The Seahawks have been sufficiently challenged in these first eight games. You get nothing for free in this league. Going forward, the Seahawks have four easy home game remaining (Tampa, Minnesota, Arizona, & St. Louis) and one difficult home game (New Orleans). We also play two teams with terrible records on the road (the Falcons & Giants) and one team with a great record (the 49ers). The games, in order of difficulty & importance, are as follows:
- @ San Francisco
- New Orleans
- @ Atlanta
- @ New York
- St. Louis
- Tampa Bay
You have to win that game in San Francisco. I still think the 49ers are due to cough up a game they should win, but just for peace of mind, I’d like to wrap up the division right there in Week 14.
Following that, you have to win that game against the Saints. The Seahawks deserve and need home field advantage. But, to get it, we’re going to have to win that tie-breaker over the Saints. Who knows how their final record will shake out? All I know is, you want to win as many tie-breakers as you possibly can.
After that, the Seahawks are simply going to have to hold teams like Green Bay, Detroit, and maybe even Carolina at bay by out-winning them. A sure way to do that is to go 8-0 in the second half. So, let’s just do that and all our worries will be kaput.
In order for that to happen, we’re going to need a few things to happen.
First, Russell Wilson is going to have to continue to improve. It seems like the Seahawks have gone up against a Top 10 front seven every fucking week! Tom Cable has had his hands full not just with this endless string of good defenses, but also with these injuries to the line. He’s a magical wizard of a line coach, but I worry that even he isn’t capable of working miracles with the scrubs we’ve got starting at tackle right now. This goes back to my idea of hubris: maybe instead of trying to mold a bunch of 7th rounders into NFL players, next year we look to work in some higher draft picks.
Anyway, getting back to Wilson, last year it seemed like he chose to scramble at the drop of a hat, and everyone who critiqued him noted that he needs to get more comfortable in the pocket. Well, this year, he has trusted his line more, but as a result he’s been crushed way more often than he should. He’s already been sacked 27 times in 8 games! Last year, in 16 games, he was sacked only 33 times. This is a God awful trend. Either this line needs to step up RIGHT NOW, or he needs to revert back to his premature scrambling ways, because we can’t keep letting him get killed every game.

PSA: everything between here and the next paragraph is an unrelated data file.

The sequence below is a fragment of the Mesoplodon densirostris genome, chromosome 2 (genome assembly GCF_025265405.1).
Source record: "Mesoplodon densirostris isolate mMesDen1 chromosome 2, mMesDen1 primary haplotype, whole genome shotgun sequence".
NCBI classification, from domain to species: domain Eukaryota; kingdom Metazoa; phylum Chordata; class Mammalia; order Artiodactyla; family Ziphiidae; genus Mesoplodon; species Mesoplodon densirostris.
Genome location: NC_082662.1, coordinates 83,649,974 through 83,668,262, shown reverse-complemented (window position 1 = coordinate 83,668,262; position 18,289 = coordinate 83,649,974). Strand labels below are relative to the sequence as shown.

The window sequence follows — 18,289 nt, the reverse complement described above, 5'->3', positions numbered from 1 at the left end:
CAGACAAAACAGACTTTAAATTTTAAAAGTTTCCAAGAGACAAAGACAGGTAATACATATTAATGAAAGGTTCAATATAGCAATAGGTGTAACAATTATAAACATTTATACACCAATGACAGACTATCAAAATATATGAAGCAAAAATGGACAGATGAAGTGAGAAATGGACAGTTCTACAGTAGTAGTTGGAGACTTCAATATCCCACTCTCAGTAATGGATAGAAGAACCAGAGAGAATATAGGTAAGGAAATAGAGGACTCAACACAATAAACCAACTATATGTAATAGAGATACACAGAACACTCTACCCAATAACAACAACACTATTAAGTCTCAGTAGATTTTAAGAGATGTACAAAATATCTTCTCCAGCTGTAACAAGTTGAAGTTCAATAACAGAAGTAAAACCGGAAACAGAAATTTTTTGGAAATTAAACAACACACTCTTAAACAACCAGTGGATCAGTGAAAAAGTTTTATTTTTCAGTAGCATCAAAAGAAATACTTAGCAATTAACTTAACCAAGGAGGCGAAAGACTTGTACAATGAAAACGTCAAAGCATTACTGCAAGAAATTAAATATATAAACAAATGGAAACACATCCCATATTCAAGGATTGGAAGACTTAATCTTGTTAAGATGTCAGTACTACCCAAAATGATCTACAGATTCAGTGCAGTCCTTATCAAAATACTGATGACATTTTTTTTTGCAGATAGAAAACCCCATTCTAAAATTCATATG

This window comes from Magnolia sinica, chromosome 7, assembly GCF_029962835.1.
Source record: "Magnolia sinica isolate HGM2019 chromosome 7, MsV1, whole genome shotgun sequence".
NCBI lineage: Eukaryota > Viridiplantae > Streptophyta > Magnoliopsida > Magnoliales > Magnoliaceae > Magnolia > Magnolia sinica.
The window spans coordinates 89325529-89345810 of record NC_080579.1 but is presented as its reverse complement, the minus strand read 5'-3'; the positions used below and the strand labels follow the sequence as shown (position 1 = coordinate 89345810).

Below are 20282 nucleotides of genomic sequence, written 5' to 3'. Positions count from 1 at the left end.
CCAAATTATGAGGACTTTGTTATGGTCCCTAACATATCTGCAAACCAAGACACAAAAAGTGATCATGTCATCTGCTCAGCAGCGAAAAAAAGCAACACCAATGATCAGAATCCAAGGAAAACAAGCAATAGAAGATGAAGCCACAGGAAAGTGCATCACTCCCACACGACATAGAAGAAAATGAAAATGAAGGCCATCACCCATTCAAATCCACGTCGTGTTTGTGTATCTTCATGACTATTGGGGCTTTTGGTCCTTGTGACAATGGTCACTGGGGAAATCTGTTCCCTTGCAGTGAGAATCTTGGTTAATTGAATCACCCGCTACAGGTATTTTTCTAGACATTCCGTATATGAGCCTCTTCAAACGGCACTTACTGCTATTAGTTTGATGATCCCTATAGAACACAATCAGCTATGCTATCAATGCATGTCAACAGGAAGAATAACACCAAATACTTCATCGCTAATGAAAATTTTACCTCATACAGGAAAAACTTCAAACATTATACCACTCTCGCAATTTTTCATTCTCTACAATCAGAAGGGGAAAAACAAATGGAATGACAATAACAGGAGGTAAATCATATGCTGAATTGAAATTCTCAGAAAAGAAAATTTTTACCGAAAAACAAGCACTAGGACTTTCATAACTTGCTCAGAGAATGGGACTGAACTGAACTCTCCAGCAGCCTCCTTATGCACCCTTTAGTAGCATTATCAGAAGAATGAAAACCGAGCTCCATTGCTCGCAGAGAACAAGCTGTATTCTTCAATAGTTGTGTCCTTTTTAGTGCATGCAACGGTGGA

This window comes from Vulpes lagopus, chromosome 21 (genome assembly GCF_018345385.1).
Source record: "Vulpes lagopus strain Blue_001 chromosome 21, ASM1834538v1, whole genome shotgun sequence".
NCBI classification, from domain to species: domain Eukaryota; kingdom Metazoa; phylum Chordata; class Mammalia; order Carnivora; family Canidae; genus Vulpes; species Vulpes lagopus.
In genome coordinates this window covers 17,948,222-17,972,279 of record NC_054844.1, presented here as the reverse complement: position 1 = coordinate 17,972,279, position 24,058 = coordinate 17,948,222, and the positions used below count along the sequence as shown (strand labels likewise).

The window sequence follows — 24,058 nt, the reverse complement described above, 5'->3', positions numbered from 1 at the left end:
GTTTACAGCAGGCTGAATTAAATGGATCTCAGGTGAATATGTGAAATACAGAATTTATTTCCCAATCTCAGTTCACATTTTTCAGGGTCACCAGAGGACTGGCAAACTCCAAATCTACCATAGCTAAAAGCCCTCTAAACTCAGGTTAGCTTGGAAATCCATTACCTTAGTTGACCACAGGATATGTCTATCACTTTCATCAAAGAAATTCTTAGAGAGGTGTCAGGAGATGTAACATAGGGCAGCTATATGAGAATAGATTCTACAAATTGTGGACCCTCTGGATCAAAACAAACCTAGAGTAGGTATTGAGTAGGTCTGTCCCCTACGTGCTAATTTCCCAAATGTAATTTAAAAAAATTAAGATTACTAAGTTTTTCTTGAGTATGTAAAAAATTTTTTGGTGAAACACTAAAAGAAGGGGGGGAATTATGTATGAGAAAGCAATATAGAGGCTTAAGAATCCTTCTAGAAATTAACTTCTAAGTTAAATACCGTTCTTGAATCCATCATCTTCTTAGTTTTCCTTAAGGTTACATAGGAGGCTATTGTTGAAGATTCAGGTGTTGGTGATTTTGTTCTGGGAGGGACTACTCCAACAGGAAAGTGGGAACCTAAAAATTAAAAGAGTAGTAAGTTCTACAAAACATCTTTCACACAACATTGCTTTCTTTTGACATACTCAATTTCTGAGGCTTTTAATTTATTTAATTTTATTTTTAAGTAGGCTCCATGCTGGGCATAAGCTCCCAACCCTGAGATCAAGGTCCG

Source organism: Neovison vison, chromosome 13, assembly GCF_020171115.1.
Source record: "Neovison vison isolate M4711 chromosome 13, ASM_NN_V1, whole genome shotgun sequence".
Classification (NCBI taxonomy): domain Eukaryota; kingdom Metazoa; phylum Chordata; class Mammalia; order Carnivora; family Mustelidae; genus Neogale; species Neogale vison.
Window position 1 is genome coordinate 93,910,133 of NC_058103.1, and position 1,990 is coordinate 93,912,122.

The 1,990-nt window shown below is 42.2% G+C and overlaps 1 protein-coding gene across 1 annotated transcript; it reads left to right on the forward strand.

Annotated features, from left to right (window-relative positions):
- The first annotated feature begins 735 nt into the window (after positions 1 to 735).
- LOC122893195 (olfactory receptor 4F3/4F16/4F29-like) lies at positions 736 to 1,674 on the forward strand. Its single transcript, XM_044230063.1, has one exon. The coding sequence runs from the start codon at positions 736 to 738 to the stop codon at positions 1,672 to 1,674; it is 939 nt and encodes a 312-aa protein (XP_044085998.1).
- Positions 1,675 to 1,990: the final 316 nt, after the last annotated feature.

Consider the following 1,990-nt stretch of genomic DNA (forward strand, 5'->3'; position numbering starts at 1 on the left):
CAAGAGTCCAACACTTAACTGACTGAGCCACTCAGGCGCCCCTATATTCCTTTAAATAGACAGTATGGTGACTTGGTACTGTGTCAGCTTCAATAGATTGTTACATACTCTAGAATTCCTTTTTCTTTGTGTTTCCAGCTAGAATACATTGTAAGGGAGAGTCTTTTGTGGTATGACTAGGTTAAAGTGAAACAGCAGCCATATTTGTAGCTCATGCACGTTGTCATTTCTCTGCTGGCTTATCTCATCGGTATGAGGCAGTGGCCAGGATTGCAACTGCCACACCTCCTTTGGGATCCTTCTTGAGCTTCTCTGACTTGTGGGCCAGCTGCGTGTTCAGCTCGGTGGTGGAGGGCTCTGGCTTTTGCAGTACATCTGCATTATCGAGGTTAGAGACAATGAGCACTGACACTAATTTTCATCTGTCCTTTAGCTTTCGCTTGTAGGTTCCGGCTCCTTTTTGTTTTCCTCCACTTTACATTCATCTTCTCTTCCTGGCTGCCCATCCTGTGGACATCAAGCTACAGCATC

Beyond that, our team just needs to get healthy. Ideally, we’ll have everyone (or most everyone) back for the playoff run. But, there’s a big difference between a playoff run where we’re the #1 seed vs. a playoff run where we’re on the road for three games as the #5 seed. If I had my druthers, I’d get all of our most important pieces back sooner and lock up that top seed vs. holding them back and possibly sacrificing our top standing in the NFC.
My overall assessment of this first half is one of blissful contentedness. This first half has gone completely according to plan: we won all the games we were supposed to win (including all three within the division) and only lost one of those road AFC games. If the second half also goes according to plan, the only games we will lose will be at Atlanta and at San Francisco. Less than ideal, however if it is indeed according to MY plan, 13-3 will be more than enough for the Seahawks to nab that #1 seed.
No rest for the weary. BYE week doesn’t happen for another four weeks. We’ve got three relatively soft landings coming up (Tampa, Atlanta, Minnesota). Win those, go into the BYE at 10-1, and let the rest of the conference squirm as they do everything they can to try and keep up. Following the BYE, we get a Monday Night game against New Orleans to possibly settle the NFC top seed debate. Right after that, we go into San Francisco to possibly settle the divisional race. If we come out of that stretch 12-1, then it’s smooth sailing the rest of the way (Giants, Cards, Rams). We just have to do what needs to be done. It’s all within our control. I, for one, can’t wait to see what happens.